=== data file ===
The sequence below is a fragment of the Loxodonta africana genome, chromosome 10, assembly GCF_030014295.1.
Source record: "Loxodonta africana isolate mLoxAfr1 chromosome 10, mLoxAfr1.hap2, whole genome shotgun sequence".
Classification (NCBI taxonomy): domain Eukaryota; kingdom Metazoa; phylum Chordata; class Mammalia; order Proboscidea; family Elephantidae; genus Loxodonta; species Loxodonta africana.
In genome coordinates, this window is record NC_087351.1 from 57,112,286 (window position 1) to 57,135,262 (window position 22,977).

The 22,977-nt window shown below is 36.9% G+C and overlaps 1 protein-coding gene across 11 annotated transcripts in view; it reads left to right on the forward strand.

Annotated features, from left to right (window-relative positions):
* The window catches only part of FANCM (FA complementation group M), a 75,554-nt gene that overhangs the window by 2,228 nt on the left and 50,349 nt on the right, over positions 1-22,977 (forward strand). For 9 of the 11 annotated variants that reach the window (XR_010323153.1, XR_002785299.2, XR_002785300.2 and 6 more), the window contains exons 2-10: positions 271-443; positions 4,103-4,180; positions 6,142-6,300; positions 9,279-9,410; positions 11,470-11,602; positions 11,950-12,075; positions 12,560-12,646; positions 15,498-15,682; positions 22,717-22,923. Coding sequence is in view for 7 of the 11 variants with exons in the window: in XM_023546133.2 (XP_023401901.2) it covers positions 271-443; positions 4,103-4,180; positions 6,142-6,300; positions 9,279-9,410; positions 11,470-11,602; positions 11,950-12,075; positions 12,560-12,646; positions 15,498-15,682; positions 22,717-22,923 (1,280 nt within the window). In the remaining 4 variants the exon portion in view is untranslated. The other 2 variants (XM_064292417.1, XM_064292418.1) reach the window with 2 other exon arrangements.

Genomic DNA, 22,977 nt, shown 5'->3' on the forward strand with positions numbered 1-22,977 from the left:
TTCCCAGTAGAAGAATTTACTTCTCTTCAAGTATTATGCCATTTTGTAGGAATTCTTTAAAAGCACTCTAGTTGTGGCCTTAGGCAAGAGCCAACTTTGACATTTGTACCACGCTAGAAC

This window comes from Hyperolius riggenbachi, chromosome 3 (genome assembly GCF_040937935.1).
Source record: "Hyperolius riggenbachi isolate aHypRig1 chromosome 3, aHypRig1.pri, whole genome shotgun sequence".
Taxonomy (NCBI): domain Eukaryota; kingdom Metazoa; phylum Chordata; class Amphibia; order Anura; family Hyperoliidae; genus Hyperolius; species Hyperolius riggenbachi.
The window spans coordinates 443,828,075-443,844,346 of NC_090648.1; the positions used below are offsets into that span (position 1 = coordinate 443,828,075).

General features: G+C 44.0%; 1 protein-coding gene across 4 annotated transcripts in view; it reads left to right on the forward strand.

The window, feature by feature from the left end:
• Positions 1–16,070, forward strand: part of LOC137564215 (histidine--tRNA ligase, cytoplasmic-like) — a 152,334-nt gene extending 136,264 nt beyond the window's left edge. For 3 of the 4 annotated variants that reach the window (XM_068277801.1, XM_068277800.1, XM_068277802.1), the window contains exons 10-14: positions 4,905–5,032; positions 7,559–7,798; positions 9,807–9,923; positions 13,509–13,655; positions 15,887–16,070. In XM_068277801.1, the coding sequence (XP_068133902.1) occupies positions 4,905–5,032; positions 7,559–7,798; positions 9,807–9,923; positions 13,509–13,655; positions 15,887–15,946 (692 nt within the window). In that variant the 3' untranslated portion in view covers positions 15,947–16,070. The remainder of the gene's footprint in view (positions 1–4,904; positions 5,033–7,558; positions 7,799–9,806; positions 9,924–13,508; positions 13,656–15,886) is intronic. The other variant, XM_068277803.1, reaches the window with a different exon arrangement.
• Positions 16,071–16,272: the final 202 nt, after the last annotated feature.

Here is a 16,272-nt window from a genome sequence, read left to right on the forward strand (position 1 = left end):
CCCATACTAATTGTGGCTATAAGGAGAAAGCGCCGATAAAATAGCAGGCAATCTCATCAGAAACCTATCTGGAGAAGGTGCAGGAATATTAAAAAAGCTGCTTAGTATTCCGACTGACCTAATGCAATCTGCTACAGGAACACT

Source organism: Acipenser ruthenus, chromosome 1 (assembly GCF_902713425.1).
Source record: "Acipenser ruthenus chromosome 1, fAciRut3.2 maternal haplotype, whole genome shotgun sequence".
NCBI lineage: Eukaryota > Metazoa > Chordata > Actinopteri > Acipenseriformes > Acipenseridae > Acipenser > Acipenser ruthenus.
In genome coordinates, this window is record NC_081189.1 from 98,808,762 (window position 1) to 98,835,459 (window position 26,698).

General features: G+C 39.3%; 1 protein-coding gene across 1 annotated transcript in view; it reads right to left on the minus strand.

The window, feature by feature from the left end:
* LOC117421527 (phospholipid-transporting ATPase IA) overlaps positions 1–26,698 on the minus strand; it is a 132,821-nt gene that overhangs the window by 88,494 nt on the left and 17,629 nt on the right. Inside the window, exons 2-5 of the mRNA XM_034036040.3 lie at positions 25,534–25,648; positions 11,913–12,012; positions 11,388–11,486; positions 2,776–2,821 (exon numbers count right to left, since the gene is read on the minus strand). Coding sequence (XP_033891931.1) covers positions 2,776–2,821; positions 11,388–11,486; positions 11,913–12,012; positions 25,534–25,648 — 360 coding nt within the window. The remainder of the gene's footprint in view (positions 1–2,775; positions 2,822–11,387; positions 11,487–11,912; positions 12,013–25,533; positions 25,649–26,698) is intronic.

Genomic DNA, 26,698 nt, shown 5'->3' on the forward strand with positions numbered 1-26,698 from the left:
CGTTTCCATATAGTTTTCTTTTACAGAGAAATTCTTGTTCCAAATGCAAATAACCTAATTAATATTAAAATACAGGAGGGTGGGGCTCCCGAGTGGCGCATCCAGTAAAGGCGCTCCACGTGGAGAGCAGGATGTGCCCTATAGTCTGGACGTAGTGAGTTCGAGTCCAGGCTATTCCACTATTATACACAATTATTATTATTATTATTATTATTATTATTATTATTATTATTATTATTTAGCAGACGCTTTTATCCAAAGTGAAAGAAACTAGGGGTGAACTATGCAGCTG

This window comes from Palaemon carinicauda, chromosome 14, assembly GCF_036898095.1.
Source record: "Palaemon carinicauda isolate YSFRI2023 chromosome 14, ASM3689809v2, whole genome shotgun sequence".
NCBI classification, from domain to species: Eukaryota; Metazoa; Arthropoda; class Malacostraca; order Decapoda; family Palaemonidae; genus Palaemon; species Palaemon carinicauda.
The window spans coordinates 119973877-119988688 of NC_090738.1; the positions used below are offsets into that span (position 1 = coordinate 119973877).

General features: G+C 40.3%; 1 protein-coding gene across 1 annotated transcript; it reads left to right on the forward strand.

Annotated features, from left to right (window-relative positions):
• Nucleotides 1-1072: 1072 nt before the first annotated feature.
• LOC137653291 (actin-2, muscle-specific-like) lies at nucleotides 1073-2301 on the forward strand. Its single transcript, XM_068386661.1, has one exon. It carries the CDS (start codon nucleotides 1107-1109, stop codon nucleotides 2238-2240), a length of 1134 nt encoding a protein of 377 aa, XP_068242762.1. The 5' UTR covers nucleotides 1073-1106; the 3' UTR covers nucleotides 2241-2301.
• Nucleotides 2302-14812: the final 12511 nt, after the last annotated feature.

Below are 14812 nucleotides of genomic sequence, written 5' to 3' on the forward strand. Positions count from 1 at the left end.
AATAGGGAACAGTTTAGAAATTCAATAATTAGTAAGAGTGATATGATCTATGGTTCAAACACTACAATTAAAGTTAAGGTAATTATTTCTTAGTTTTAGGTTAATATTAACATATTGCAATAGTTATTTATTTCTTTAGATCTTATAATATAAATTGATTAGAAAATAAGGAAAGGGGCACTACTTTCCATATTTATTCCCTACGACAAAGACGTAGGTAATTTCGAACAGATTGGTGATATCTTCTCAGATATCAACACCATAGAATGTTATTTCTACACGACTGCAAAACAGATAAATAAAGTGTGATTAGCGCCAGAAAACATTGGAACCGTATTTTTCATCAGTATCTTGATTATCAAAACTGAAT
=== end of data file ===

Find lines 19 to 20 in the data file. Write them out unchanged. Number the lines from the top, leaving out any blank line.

CCCATACTAATTGTGGCTATAAGGAGAAAGCGCCGATAAAATAGCAGGCAATCTCATCAGAAACCTATCTGGAGAAGGTGCAGGAATATTAAAAAAGCTGCTTAGTATTCCGACTGACCTAATGCAATCTGCTACAGGAACACT

Source organism: Acipenser ruthenus, chromosome 1 (assembly GCF_902713425.1).